In an effort to help paramedics respond more effectively to potential suicides in Australia, researchers from Monash University and Turning Point, a national addiction treatment centre, are using artificial intelligence (AI) to streamline how relevant ambulance data is filtered and categorised.
The AI project, which received a AU$1.2 million grant as part of the 2019 Google AI Impact Challenge, is a machine learning model that annotates a database of ambulance clinical records into categories such as suicide attempt, suicidal ideation, and self-injury without suicidal intent.
Ambulance clinical records are an important data source to help inform suicide prevention efforts as ambulances are often the first point of contact in a suicide-related crisis, Monash University said.
According to the University, implementing the machine learning model could potentially remove two-thirds of the data processing that is undertaken in this task. The task is currently carried out by humans who have to interpret each paramedic clinical record individually.
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Implementing the machine learning model would also result in the timely and cost-effective identification and coding of suicide-related ambulance data, the university said, as well as better inform policy and public health responses for suicide prevention.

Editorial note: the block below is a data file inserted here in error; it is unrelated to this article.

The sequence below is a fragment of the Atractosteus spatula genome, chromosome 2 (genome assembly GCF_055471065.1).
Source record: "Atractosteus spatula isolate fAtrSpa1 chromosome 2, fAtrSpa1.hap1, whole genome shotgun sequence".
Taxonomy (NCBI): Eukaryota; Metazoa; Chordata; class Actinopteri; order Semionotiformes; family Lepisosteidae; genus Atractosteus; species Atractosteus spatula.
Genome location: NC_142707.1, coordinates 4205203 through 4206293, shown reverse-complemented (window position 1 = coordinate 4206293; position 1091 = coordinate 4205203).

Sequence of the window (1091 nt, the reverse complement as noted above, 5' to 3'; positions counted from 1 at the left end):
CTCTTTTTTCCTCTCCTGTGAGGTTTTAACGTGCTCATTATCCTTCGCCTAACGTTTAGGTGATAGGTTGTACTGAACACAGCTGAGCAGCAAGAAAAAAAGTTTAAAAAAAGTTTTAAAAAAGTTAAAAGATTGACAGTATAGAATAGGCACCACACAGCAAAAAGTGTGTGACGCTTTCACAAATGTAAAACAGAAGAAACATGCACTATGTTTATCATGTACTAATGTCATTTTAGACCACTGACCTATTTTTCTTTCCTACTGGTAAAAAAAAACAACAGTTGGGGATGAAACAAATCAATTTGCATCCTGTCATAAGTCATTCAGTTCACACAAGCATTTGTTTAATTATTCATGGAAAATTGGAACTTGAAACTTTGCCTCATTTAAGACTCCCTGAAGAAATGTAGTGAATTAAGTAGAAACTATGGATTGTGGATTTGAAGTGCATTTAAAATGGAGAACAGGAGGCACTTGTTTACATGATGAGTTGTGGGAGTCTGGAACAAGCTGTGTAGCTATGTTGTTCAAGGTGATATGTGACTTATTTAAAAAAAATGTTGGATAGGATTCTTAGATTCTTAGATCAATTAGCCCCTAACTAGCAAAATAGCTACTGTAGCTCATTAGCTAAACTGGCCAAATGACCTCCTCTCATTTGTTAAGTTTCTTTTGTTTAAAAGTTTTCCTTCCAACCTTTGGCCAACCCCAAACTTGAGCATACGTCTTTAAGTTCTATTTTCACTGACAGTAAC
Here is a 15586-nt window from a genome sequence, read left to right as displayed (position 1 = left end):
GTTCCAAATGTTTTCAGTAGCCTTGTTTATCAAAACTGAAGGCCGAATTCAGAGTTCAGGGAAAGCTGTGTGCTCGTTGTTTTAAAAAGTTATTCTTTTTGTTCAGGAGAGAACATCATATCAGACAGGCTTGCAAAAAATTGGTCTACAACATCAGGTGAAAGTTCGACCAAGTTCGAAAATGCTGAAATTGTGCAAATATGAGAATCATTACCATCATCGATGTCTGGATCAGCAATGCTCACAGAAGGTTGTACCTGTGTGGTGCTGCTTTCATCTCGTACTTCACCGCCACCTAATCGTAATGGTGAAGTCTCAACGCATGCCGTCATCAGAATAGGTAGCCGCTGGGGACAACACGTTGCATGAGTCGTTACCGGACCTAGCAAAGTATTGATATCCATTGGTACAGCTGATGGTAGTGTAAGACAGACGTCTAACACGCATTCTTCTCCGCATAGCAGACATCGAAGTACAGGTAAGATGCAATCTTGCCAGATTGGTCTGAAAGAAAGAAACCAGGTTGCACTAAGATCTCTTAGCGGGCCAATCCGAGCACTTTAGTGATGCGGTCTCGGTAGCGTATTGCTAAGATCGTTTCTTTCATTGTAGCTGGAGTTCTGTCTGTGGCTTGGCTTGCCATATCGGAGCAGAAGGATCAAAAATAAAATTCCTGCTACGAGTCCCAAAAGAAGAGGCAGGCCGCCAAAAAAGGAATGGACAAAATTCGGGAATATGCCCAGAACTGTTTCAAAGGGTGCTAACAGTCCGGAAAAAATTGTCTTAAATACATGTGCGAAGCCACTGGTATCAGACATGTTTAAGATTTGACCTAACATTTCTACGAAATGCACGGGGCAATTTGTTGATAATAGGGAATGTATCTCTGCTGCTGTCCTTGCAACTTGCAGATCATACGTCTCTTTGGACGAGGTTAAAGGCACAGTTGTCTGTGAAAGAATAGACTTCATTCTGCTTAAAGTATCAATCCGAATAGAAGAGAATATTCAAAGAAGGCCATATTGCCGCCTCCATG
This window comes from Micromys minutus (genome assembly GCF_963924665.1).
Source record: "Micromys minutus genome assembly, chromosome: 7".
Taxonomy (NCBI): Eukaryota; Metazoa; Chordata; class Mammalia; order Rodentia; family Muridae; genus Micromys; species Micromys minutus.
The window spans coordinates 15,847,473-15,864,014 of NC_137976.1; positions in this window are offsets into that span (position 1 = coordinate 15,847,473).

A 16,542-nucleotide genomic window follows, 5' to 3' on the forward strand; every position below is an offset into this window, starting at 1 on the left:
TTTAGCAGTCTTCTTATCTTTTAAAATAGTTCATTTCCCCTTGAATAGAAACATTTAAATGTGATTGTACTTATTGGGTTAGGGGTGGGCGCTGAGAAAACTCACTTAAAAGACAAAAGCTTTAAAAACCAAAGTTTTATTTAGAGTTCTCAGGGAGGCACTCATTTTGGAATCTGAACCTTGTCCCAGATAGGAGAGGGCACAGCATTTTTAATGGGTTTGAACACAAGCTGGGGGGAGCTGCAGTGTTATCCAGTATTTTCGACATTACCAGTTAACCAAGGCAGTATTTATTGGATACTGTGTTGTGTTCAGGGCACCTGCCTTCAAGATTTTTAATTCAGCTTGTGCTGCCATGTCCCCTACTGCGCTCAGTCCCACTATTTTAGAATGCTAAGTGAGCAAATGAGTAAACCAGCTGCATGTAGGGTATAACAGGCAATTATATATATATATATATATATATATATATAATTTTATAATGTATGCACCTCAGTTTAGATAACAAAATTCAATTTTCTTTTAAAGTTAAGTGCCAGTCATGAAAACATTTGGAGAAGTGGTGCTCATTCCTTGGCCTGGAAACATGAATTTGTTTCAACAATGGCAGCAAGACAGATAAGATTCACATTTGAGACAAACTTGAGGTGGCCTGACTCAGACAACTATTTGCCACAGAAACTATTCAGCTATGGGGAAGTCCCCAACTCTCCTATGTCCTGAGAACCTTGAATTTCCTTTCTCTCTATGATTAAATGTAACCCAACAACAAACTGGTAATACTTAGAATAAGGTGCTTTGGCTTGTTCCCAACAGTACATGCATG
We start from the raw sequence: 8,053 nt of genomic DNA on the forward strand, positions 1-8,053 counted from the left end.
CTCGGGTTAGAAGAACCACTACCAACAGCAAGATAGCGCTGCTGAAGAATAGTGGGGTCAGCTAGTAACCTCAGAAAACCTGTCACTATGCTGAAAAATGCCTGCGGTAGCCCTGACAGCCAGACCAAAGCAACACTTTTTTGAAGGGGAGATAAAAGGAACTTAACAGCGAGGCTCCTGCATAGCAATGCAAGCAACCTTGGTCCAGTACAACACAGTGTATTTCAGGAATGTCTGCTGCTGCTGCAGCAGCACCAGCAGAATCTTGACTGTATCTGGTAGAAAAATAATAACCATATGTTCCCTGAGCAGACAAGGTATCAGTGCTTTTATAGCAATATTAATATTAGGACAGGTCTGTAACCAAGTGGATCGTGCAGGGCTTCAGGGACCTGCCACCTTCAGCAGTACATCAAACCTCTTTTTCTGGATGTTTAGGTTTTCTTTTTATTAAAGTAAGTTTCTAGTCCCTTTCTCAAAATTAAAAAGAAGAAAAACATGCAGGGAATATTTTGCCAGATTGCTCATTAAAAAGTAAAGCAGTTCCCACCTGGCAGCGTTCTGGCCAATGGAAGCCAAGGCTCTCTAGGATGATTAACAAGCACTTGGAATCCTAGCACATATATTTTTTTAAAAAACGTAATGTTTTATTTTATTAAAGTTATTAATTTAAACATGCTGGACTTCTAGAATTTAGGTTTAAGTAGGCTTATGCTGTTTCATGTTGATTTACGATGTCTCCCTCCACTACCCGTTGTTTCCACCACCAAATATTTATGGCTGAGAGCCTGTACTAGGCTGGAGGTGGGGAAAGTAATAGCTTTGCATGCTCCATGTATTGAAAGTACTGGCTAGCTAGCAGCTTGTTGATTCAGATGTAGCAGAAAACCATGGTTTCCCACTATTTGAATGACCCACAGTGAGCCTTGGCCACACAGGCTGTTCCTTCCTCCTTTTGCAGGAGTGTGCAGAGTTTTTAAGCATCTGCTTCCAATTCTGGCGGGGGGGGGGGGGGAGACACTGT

“For example, how self-harm incidents can relate to other factors such as violence, drug use, and socioeconomic status,” Monash said.
“The project will uncover critical suicide trends and potential points of intervention to better inform policy and public health responses. The technology we’re developing will create opportunities for adoption internationally,” added Dan Lubman, Turning Point director and Monash University’s professor of Addiction Studies and Services.
During the project’s development, the two institutions gained access to mentors and tools from Google, in addition to international leaders across the fields of people-centred AI, which Monash University professor of Data Science and project lead Wray Buntine said “amplified our project’s overall impact”.
With the data that has already been annotated by the machine learning model, the university said the results are currently being presented to policymakers so they can improve their response to suicide-related issues.
The AI Impact Challenge was developed when Google unveiled its AI for Social Good initiative in October 2018 that aims to steer the company’s vast resources and expertise in AI to projects with positive impacts on society. The initiative is a joint effort between Google.org, the company’s philanthropic arm, and Google engineers and researchers.
If you or anyone you know in Australia needs help contact one of these services:
- Suicide Call Back Service on 1300 659 467
- Lifeline on 13 11 14
- Kids Helpline on 1800 551 800
- MensLine Australia on 1300 789 978
- Beyond Blue on 1300 22 46 36
- Headspace on 1800 650 890
- QLife on 1800 184 527
Credit: Google News